This month we celebrate the 100th anniversary of a woman’s right to vote which became official in August 1920 when Tennessee became the 36th state to approve the 19th Amendment more than a century after our Bill of Rights was ratified.

Susan B. Anthony, Elizabeth Cady Stanton, Lucy Stone, Alice Paul, Carrie Chapman Catt worked day and night to secure a woman’s right to vote.

Other women influencers you may recognize are Abigail Adams, Eliza Pinckney, Mercy Otis Warren, Clara Barton, Harriet Tubman, Harriet Beecher Stowe, Sojourner Truth, Rosa Parks, Betty Friedan, Hillary Clinton and many others.

So how long will it take for the U.S. to elect a woman president? Inevitable?

Perhaps the answer lies in the structure of American politics, the family dynamics in our decisions, the shifting attitudes of voters, and the women candidates themselves.

In a recent Pew survey, 58% of women are paying closer attention to politics since the outcome of the 2016 election, compared with 46% of men. Compound that with the current coronavirus which highlights more women are working and heads of households, many without paid sick leave, inadequate health insurance or none, and childcare issues. What happens to their families if they get sick?

Why is the world’s most powerful democracy still among the 60% of countries that have never been led by a woman?

Farida Jalalzai, professor of Political Science at Oklahoma State, has found that female leadership worldwide has been mainly “through appointment within a parliamentary system not popular election. Here in the U.S., our presidency is associated with masculine roles like Commander in Chief, tough talk, masculine body language, and NOT collaboration and compromise which are viewed as the “feminine” mode of governance.”

A cross-cultural study by Susan Fiske and Peter Glick, both of Princeton University, found universal gender prejudices. “Men almost universally have higher status than women. Peter Glick likens this tension in male-female relationships as a “protection racket.” Women who rebel – feminists, lesbians, and ambitious professional women – are punished. Women who cooperate with men and support that higher status are rewarded or protected. This “protection racket” maintains order in the family – peace and stability.”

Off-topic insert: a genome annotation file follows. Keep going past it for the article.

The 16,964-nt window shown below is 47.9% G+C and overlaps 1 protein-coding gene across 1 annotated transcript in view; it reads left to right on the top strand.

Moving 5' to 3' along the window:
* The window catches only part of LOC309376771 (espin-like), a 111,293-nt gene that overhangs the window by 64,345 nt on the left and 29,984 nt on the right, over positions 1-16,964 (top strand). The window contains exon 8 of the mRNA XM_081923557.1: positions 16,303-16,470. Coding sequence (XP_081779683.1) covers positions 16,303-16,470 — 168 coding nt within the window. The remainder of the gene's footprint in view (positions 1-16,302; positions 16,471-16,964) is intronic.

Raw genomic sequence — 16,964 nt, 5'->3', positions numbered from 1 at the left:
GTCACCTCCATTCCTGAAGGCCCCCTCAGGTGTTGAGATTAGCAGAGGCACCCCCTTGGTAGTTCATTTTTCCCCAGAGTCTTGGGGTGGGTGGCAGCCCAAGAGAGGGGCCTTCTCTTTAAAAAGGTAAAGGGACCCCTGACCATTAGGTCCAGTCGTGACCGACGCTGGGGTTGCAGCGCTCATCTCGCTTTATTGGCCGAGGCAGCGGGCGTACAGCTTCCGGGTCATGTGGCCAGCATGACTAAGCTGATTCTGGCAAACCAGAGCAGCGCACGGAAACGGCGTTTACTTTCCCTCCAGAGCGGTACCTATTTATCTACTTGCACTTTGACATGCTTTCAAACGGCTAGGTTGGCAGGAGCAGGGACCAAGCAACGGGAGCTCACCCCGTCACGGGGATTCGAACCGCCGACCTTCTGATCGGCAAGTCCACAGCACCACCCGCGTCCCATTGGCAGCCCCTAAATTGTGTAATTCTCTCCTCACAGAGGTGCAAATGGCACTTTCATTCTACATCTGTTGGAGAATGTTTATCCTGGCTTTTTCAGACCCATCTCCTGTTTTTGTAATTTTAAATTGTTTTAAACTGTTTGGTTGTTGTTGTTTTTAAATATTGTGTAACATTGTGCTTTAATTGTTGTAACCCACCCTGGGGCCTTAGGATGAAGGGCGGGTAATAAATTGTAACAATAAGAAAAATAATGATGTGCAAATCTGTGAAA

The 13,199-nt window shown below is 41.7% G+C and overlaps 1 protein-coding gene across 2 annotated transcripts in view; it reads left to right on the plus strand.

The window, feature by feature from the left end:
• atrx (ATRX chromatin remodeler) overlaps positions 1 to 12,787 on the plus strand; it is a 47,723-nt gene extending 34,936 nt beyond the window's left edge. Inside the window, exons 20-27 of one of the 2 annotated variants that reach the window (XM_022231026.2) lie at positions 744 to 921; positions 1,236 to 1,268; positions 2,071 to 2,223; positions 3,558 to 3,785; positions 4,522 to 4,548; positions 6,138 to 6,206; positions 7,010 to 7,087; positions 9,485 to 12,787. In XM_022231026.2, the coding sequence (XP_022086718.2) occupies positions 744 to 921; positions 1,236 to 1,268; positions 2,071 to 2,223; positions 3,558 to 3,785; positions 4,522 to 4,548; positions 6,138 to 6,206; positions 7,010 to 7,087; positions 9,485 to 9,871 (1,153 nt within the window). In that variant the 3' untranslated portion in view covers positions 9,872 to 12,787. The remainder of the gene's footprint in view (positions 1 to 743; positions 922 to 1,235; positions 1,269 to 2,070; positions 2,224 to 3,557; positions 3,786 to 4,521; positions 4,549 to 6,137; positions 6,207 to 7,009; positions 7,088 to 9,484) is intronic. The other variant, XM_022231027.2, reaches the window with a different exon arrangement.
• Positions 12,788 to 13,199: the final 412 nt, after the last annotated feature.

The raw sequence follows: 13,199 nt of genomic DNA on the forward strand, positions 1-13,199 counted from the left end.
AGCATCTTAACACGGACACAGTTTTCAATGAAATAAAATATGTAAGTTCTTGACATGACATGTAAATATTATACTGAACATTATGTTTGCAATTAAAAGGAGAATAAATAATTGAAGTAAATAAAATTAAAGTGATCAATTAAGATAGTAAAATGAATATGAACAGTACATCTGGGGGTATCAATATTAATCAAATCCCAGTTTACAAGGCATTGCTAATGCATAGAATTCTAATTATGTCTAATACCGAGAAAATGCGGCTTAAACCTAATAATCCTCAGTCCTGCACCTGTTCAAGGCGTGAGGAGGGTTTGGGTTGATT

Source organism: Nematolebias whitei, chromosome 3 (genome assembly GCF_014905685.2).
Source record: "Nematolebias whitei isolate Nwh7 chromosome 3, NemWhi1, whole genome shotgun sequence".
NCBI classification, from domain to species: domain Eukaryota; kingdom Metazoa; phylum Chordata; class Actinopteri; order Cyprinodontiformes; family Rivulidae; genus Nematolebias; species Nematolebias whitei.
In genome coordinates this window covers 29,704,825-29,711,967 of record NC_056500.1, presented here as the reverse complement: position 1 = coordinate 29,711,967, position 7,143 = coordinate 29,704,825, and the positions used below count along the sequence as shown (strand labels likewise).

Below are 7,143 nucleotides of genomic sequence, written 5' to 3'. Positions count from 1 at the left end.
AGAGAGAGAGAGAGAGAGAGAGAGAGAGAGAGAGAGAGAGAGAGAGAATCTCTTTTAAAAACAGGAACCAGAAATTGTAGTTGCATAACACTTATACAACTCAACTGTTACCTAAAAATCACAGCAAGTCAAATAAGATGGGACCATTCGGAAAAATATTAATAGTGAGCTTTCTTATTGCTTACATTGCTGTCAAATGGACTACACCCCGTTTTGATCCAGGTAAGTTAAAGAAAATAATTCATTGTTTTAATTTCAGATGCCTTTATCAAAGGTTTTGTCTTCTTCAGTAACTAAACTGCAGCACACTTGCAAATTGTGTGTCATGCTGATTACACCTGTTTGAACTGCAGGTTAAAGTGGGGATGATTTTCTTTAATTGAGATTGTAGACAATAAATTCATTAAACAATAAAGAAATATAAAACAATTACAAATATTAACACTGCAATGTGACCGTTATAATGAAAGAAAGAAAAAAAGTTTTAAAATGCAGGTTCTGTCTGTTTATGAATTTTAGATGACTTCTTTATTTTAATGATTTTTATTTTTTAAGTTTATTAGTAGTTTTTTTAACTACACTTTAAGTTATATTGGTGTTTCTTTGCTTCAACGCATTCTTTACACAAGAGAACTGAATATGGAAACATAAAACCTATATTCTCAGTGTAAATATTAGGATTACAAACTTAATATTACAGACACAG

The study also found “as society changes by becoming more inclusive, a racial, ethnic or religious group’s place in society can change without disrupting our family arrangements. But with gender, people can’t seem to change their assumptions about men’s and women’s roles without disrupting family life.”

Susan Bordo, Gender Studies professor at the University of Kentucky, has found that for centuries “women in politics have faced a classic double bind. For example, Queen Elizabeth I (1533-1603) felt she had to convince her subjects that she had the ‘heart and stomach of a king’ AND promote herself as ‘a loving, maternal figure’ and treat all her English subjects as her children.”

Dr. Bordo continues, “History suggests that perhaps the biggest obstacle to a woman aspiring to the highest office in the land is simply that she is NOT a man. In every era, in every culture, as French philosopher Simone de Beauvoir has pointed out, a man is the norm, and women are defined by their differences to a man. This is accentuated by our visual images and expectations for our head of state.”

Marcia Chatelain, professor of African American studies at Georgetown University, weighs in. “By 2013, after the election of America’s 1st black president and selection of Francis to lead the Catholic Church, a Jesuit pope, I thought that Hillary would win because her opponent was so risky, so inept, so morally bankrupt that I expected the nation to suppress its sexism.” Obviously, that did not happen.

Until we make sexism – the prejudice, stereotyping, and discrimination based on gender – a public issue as important as voter suppression, or Russian interference in our elections, we are unlikely to have the greeting, Madame/Mademoiselle President.

We have seen many countries overcome this “hard glass ceiling.” Bandaranaike in Ceylon (Sri Lanka), Peron in Argentina, Finnbogadottir in Iceland, Ghandi in India, Meir in Israel, Thatcher and May in the United Kingdom, Aquino in the Philippines, Bhutto in Pakistan, Robinson of Ireland, and Merkel in Germany.

Inevitable in the U.S.?  

Democrats think so – but with Warren dropping out, not this year.

Marshall Ward is a Murray resident who is a member of the Democratic Party. He may be reached at josephmarshallward@gmail.com. n

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